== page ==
Optimisation Techniques for Economists
Optimising decision behaviour is at the core of most economic analysis. Whether we ask how a consumer should behave, how firms should compete in a market or how governments should decide on their monetary policy, the ability to solve optimisation problems is key to finding an answer. This module provides a thorough introduction to the techniques involved in unconstrained and constrained optimisation. It expands on the optimisation techniques introduced in the microeconomics and macroeconomics courses in the first term and lays the foundation for many advanced economic option courses in the second term.
Additional Information: Internationalisation
Microeconomics is relevant across countries as it is based on mathematical models.
All of the resources for this module are available on the ELE (Exeter learning Environment).
This module equips students with logical thinking, numeracy and writing skills, as well as an understanding and theoretical knowledge of economic issues. These help students think like economists, a quality highly valued by employers.
[PLEASE NOTE THIS MODULE IS NOT AVAILABLE TO MATHS STUDENTS]
Full module specification
|Module title:||Optimisation Techniques for Economists|
This module is not available to Maths students.
|Duration of module:||
Duration (weeks) - term 1: |
Economic problems are often expressed using mathematical models which are to be formulated, analysed and to be confronted with real-world data. The module aims to make you familiar with those mathematical tools and methods which are used frequently in most economic models and to demonstrate how they are applied.
ILO: Module-specific skills
- 1. demonstrate the skill to differentiate functions in several variables
- 2. solve economic optimisation problems
ILO: Discipline-specific skills
- 3. explain the important role of mathematical tools in economics and related disciplines in a global setting
- 4. apply essential skills to analyse models from microeconomics and macroeconomics
- 5. demonstrate familiarity with concepts of linear algebra that are essential for econometrics
ILO: Personal and key skills
- 6. demonstrate numeracy and the ability to handle logical and structured problem analysis
- 7. present written and quantitative data effectively
- 8. demonstrate independent learning and time management
- 9. demonstrate inductive and deductive reasoning
Learning activities and teaching methods (given in hours of study time)
|Scheduled Learning and Teaching Activities||Guided independent study||Placement / study abroad|
Details of learning activities and teaching methods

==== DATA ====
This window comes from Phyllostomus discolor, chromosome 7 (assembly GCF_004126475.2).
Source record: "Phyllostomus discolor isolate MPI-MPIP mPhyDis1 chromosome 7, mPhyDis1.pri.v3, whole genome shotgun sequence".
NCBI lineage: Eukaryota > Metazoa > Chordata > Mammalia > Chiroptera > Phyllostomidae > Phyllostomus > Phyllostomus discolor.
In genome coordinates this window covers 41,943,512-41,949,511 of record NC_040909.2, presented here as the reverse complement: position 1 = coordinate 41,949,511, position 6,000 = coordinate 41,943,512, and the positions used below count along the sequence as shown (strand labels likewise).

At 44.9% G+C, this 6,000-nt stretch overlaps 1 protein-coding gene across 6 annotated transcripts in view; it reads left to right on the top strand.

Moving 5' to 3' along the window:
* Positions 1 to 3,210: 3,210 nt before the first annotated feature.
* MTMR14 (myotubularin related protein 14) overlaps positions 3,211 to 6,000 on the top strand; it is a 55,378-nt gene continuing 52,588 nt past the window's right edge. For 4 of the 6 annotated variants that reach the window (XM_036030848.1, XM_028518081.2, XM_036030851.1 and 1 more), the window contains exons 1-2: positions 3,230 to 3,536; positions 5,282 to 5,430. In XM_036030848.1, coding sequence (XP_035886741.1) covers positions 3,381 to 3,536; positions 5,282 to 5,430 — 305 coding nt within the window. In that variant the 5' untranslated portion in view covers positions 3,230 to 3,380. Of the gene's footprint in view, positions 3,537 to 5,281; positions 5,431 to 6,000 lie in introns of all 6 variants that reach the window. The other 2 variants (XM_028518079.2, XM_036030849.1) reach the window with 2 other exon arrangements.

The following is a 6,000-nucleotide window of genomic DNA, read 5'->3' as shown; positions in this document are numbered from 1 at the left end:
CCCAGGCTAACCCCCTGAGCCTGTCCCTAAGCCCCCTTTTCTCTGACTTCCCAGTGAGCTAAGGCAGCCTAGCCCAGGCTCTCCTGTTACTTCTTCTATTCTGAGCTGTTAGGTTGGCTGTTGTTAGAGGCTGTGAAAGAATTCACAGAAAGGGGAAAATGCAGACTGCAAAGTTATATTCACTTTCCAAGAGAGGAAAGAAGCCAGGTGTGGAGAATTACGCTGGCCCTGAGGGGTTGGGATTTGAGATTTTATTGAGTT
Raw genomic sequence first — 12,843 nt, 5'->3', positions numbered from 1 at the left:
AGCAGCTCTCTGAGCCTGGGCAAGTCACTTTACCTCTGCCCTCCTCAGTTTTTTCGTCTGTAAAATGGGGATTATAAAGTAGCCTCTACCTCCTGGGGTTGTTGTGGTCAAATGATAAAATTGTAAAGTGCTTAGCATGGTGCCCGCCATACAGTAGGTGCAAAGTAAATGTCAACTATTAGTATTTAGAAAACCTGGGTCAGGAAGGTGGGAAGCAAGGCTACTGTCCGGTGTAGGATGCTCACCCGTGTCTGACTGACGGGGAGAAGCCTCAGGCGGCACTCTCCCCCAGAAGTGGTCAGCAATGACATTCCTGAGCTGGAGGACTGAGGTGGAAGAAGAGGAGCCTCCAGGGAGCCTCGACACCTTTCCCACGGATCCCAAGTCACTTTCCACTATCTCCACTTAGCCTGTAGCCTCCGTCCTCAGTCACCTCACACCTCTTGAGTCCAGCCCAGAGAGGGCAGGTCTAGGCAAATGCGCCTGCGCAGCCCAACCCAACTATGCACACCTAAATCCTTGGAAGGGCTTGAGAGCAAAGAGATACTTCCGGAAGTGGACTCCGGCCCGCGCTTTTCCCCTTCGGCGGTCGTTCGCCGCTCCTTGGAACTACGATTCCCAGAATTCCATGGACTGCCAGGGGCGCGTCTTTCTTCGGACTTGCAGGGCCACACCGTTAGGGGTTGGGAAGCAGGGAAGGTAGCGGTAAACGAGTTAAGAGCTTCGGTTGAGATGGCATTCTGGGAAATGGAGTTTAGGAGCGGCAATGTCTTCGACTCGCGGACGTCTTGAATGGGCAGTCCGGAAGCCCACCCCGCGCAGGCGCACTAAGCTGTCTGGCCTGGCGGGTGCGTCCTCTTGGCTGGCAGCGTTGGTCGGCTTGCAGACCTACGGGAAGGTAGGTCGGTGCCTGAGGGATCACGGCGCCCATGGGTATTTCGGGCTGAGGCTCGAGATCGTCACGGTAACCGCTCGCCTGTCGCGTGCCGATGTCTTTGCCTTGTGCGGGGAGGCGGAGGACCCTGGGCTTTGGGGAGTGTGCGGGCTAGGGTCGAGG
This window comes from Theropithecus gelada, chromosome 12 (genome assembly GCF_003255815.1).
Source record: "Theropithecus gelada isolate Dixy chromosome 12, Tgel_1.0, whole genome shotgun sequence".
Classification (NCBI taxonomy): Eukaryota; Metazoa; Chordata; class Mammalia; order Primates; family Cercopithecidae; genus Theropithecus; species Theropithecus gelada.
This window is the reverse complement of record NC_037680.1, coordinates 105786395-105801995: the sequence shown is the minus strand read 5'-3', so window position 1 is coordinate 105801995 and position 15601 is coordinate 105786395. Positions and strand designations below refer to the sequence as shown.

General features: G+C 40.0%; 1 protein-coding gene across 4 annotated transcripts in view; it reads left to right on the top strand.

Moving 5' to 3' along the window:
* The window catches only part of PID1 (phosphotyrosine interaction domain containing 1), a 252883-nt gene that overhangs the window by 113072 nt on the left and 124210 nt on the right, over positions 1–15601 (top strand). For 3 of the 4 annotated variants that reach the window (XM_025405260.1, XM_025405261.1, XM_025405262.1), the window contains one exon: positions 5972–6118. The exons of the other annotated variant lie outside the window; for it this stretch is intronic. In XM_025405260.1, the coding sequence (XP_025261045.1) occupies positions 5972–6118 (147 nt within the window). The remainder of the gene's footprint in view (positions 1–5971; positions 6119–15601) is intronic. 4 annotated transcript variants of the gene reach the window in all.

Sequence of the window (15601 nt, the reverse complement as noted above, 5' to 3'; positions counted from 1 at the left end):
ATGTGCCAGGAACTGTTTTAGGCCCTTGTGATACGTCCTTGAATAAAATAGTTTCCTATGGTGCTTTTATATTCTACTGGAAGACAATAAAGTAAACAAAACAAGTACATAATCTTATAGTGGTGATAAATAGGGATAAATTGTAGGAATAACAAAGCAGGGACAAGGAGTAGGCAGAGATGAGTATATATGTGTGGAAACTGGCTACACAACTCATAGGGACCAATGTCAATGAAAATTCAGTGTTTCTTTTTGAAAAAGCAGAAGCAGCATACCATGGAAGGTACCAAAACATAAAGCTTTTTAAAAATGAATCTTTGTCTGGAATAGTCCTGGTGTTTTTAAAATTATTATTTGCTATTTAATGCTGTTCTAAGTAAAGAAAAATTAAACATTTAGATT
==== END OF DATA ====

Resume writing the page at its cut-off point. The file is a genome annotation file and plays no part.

|Category||Hours of study time||Description|
|Scheduled learning and teaching activities||22||Lectures|
|Scheduled learning and teaching activities||11||Tutorials|
|Guided independent study||117||Reading, preparation for classes and assessments.|
|Form of assessment||Size of the assessment (eg length / duration)||ILOs assessed||Feedback method|
|Bi-weekly problem sets (homework)||4 problem sets with 3 questions each||1-9||ELE|
Summative assessment (% of credit)
|Coursework||Written exams||Practical exams|
Details of summative assessment
|Form of assessment||% of credit||Size of the assessment (eg length / duration)||ILOs assessed||Feedback method|
|Average of bi-weekly sets||30||4 problem sets with 3 questions each||1-9||ELE|
Details of re-assessment (where required by referral or deferral)
|Original form of assessment||Form of re-assessment||ILOs re-assessed||Timescale for re-assessment|
|Examination (70%)||Examination (70%)||1-9||August/September Reassessment Period|
|Average of bi-weekly sets (30%)||Single set (30%)||1-9||August/September Reassessment Period|
If you pass the module overall you will not be referred in either component – even if you have not passed one of the components.
Univariate functions and their properties, differentiation of univariate functions, unconstrained univariate optimization
Multivariate functions and their properties, differentiation of multivariate functions, unconstrained multivariate optimization and applications
Constrained optimization and applications, the Lagrange multiplier method, the Kuhn-Tucker theorem
Infinite horizon constrained optimization problems
Indicative learning resources - Basic reading
- Knut Sydsæter, Peter Hammond, Arne Størm, and Andrés Carvajal (2016): Essential Mathematics for Economic Analysis, 5th edition, Pearson
Alternative textbooks covering the same topics. You may find some more accessible than our main textbook:
- Carl P. Simon and Lawrence Blume (2010): Mathematics for Economists, International student edition, W. W. Norton
- Ian Jacques (2015): Mathematics for Economics and Business, 8th edition, Pearson
- Teresa Bradley (2013) Essential Mathematics for Economics and Business, 4th edition, Wiley.
- Kevin Wainwright and Alpha C. Chiang (2005): Fundamental Methods of Mathematical Economics, 4th edition, McGraw-Hill
More advanced textbooks for the interested reader:
- Knut Sydsaeter, Peter Hammond, Atle Seierstad, and Arne Strøm (2008): Further Mathematics for Economic Analysis, 2nd edition, Pearson
- Avinash K. Dixit (1990) Optimization in Economic Theory, 2nd edition, Oxford University Press. A superb text on optimization, but out of print and it has always been very expensive.
- Daniel Leonard and Ngo van Long (1991): Optimal Control Theory and Static Optimization in Economics, Cambridge University Press
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